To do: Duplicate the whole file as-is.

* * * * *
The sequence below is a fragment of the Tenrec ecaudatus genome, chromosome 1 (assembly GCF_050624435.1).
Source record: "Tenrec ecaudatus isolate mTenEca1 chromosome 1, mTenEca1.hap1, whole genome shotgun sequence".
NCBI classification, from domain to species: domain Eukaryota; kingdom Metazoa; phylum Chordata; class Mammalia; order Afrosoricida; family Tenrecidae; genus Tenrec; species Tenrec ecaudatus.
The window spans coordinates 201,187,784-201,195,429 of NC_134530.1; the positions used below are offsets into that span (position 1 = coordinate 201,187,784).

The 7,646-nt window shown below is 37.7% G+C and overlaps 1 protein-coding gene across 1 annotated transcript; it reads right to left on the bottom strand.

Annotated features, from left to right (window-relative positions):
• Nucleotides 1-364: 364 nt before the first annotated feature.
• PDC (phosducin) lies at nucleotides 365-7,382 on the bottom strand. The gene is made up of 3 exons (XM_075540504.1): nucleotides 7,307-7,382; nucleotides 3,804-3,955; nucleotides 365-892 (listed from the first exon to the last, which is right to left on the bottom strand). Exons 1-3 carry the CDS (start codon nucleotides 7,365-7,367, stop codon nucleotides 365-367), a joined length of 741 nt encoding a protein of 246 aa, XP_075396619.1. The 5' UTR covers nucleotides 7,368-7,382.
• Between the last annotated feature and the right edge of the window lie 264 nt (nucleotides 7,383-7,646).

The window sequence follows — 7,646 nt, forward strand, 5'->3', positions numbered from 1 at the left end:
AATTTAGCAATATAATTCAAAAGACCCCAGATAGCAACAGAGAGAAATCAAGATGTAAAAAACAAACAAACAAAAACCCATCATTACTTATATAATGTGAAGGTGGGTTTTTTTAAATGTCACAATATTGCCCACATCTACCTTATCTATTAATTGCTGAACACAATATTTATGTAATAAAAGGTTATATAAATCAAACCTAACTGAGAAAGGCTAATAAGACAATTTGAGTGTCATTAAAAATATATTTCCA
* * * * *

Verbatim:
The sequence below is a fragment of the Tenrec ecaudatus genome, chromosome 1 (assembly GCF_050624435.1).
Source record: "Tenrec ecaudatus isolate mTenEca1 chromosome 1, mTenEca1.hap1, whole genome shotgun sequence".
NCBI classification, from domain to species: domain Eukaryota; kingdom Metazoa; phylum Chordata; class Mammalia; order Afrosoricida; family Tenrecidae; genus Tenrec; species Tenrec ecaudatus.
The window spans coordinates 201,187,784-201,195,429 of NC_134530.1; the positions used below are offsets into that span (position 1 = coordinate 201,187,784).

The 7,646-nt window shown below is 37.7% G+C and overlaps 1 protein-coding gene across 1 annotated transcript; it reads right to left on the bottom strand.

Annotated features, from left to right (window-relative positions):
• Nucleotides 1-364: 364 nt before the first annotated feature.
• PDC (phosducin) lies at nucleotides 365-7,382 on the bottom strand. The gene is made up of 3 exons (XM_075540504.1): nucleotides 7,307-7,382; nucleotides 3,804-3,955; nucleotides 365-892 (listed from the first exon to the last, which is right to left on the bottom strand). Exons 1-3 carry the CDS (start codon nucleotides 7,365-7,367, stop codon nucleotides 365-367), a joined length of 741 nt encoding a protein of 246 aa, XP_075396619.1. The 5' UTR covers nucleotides 7,368-7,382.
• Between the last annotated feature and the right edge of the window lie 264 nt (nucleotides 7,383-7,646).

The window sequence follows — 7,646 nt, forward strand, 5'->3', positions numbered from 1 at the left end:
AATTTAGCAATATAATTCAAAAGACCCCAGATAGCAACAGAGAGAAATCAAGATGTAAAAAACAAACAAACAAAAACCCATCATTACTTATATAATGTGAAGGTGGGTTTTTTTAAATGTCACAATATTGCCCACATCTACCTTATCTATTAATTGCTGAACACAATATTTATGTAATAAAAGGTTATATAAATCAAACCTAACTGAGAAAGGCTAATAAGACAATTTGAGTGTCATTAAAAATATATTTCCA